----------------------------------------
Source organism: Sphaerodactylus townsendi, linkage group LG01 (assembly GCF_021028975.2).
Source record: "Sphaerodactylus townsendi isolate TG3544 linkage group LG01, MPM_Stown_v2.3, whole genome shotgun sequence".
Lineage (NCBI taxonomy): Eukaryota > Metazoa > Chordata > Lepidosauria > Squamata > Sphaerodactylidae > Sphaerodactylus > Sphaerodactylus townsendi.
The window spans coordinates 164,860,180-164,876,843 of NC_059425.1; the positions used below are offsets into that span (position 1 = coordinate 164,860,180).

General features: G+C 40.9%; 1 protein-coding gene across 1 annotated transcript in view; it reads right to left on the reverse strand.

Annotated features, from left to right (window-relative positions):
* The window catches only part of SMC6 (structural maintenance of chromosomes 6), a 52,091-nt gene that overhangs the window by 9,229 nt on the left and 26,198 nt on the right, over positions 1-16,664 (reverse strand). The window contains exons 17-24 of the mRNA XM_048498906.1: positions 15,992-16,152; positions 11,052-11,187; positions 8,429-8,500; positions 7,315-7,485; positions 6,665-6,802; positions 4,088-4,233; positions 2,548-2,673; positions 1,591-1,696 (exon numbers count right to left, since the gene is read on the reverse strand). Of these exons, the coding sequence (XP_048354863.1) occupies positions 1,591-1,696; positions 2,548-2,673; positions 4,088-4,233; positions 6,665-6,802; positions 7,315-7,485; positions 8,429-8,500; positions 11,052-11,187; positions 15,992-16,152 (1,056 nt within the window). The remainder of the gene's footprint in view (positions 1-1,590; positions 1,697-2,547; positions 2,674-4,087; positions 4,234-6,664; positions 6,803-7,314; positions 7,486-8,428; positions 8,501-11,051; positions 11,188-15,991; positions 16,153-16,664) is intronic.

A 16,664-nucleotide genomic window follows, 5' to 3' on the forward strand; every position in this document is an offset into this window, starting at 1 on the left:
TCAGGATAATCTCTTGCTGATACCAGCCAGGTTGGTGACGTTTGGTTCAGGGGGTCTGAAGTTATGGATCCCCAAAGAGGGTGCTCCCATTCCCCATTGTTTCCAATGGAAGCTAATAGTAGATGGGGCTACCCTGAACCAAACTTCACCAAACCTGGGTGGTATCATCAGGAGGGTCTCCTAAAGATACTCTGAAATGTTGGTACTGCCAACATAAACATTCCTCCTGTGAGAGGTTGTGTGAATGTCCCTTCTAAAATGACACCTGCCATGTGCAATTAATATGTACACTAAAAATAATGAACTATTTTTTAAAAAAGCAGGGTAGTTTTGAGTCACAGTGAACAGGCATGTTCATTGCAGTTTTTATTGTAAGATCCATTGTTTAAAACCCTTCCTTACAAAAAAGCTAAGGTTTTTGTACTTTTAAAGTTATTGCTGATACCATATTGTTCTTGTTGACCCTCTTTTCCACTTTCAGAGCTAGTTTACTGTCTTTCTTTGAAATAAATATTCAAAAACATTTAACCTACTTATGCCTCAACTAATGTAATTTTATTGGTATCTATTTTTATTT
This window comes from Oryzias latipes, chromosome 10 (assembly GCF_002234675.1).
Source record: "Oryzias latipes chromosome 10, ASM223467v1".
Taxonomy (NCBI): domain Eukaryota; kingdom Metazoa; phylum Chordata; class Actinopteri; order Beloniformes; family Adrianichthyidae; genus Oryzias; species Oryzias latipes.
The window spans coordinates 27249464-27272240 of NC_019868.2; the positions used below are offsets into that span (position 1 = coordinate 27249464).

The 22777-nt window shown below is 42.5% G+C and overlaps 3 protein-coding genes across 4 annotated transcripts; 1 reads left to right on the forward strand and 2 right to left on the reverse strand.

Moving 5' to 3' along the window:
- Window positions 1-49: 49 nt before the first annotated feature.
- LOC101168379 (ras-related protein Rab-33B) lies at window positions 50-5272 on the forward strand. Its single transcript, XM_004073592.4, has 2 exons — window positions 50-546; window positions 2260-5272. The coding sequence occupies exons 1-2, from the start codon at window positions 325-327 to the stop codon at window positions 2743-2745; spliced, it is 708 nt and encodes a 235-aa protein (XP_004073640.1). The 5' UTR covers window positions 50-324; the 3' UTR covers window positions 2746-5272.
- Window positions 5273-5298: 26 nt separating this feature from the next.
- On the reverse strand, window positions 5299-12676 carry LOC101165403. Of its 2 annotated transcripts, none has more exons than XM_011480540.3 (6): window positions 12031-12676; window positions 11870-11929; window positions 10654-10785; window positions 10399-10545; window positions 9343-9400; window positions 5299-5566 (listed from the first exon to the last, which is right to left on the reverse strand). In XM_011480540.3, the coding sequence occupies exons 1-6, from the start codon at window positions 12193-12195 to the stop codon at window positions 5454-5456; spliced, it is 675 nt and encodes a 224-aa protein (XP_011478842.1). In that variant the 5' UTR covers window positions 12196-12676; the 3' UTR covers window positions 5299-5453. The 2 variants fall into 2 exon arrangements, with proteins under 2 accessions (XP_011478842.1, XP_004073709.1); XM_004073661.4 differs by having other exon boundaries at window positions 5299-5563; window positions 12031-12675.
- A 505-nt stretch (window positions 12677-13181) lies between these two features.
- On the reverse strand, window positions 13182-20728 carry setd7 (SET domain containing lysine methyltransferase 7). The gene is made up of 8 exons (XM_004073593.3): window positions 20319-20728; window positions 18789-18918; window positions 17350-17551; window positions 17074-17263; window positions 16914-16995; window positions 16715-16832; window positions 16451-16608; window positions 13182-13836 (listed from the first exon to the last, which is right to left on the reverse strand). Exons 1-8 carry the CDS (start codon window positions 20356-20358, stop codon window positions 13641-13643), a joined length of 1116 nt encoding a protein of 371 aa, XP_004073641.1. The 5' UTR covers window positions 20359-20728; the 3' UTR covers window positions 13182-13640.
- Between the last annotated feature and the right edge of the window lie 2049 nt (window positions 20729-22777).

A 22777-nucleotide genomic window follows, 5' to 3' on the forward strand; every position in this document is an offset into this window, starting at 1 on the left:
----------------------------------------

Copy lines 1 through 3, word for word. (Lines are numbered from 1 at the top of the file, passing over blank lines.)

Source organism: Sphaerodactylus townsendi, linkage group LG01 (assembly GCF_021028975.2).
Source record: "Sphaerodactylus townsendi isolate TG3544 linkage group LG01, MPM_Stown_v2.3, whole genome shotgun sequence".
Lineage (NCBI taxonomy): Eukaryota > Metazoa > Chordata > Lepidosauria > Squamata > Sphaerodactylidae > Sphaerodactylus > Sphaerodactylus townsendi.